Philosphically speaking, I’m looking for some guru-thoughts on the better of [color=#CC0000]_SERVER[“HTTP_HOST”][/color] or [color=#CC0000]_SERVER[“SERVER_NAME”][/color] to use when building things like a “page-stamp” in a footer, i.e., showing the user the URL of the page they’re actually looking at, on the off-chance that my site gets “framed” in some way (for an example of what I’m talking about, see a page at my site, e.g.

I realize that they both display the same thing at this point (at least they do on my DH setup), but what is the difference supposed to be? I try to build my scripts, such as they are, defensively, and these things seem to change occasionally from one version of PHP to another, so I’d like ot try and use the appropriate one…

This just came up on a mailing list I subscribe to. The person posting on that list recommended using HTTP_HOST, and falling back on SERVER_NAME only if HTTP_HOST was not set. He said that SERVER_NAME could be unreliable on the server for a variety of reasons, including:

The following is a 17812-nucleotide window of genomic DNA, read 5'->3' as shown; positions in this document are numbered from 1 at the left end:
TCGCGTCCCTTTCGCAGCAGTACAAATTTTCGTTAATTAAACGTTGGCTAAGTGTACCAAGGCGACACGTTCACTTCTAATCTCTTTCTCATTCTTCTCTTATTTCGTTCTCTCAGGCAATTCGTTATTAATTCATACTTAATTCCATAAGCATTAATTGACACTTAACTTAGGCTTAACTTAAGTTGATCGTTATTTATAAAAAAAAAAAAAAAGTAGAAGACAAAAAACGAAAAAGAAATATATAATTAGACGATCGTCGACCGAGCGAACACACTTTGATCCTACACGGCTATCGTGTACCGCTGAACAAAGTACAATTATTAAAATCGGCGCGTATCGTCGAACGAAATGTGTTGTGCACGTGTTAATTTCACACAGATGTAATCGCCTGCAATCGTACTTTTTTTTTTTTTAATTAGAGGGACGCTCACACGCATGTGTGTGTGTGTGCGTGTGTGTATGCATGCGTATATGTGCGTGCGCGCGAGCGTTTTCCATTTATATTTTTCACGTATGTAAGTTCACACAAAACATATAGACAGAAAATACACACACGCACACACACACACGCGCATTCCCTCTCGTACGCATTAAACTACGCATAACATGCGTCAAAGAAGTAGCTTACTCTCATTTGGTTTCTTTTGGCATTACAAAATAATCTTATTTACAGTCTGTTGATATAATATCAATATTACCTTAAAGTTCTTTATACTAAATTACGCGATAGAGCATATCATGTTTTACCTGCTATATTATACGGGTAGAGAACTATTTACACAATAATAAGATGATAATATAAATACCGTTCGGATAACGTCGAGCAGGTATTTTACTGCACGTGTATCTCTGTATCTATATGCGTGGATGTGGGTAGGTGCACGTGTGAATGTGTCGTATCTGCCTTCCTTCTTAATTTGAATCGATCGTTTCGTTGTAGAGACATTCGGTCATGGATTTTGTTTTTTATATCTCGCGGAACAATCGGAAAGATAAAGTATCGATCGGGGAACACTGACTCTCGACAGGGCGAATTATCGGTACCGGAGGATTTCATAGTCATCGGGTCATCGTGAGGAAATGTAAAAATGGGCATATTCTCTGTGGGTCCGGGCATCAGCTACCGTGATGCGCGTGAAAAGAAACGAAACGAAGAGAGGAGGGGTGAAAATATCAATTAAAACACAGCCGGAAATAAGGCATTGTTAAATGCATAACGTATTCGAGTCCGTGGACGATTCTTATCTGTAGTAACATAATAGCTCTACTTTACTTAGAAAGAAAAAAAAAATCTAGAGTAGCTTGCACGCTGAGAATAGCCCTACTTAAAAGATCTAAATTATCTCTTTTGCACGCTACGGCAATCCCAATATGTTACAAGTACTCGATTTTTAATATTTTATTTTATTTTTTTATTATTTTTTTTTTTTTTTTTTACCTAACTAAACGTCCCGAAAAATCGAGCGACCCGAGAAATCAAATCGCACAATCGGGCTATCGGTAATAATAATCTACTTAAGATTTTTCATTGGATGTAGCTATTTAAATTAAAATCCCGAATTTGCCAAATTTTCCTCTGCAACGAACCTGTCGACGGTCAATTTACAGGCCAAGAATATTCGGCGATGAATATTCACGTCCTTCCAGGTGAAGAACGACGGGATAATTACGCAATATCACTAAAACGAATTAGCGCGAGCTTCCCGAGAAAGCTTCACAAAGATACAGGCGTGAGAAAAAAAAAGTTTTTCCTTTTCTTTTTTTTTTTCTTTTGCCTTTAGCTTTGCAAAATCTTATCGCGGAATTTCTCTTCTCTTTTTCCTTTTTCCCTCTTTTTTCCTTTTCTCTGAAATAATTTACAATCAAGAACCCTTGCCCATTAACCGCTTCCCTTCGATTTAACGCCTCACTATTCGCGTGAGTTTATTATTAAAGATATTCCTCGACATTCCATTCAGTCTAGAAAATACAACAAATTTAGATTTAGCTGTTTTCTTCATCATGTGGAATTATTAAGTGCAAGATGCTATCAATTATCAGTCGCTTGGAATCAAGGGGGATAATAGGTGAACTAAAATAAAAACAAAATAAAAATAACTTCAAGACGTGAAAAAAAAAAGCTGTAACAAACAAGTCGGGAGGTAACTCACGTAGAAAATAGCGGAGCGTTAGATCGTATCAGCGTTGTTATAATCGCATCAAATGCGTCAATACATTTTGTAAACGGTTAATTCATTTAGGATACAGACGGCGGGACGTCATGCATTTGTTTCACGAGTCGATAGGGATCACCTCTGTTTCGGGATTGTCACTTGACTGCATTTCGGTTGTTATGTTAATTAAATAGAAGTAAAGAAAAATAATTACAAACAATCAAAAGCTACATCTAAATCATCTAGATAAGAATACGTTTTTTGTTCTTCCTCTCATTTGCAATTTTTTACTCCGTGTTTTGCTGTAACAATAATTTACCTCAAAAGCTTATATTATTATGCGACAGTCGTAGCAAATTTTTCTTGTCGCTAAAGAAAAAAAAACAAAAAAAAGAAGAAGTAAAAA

• no DNS support
  • misconfigured
  • behind load balancing software

The original post was in the context of the source code for an application that other list subscribers would be installing on a wide variety of servers. I’m not sure how this relates to your situation, but I thought I would pass on the info in case you might find it useful.

Do you have a link to the post on the difference between using HTTP_HOST and SERVER_NAME please?

HTTP_HOST is the value sent by the client; it matches what appears in the address bar. SERVER_NAME is the “canonical” name of your domain as configured on the web server.

In most cases, these should be the same. Situations where they can differ include:

[] www vs. non-www, if your domain isn’t configured to redirect one to the other
] direct access to a site using its unique IP
[*] wildcard domains, if configured

By the way, please note that the post you’re replying to here is over 13 years old. Chances are that the mailing list being referenced no longer exists.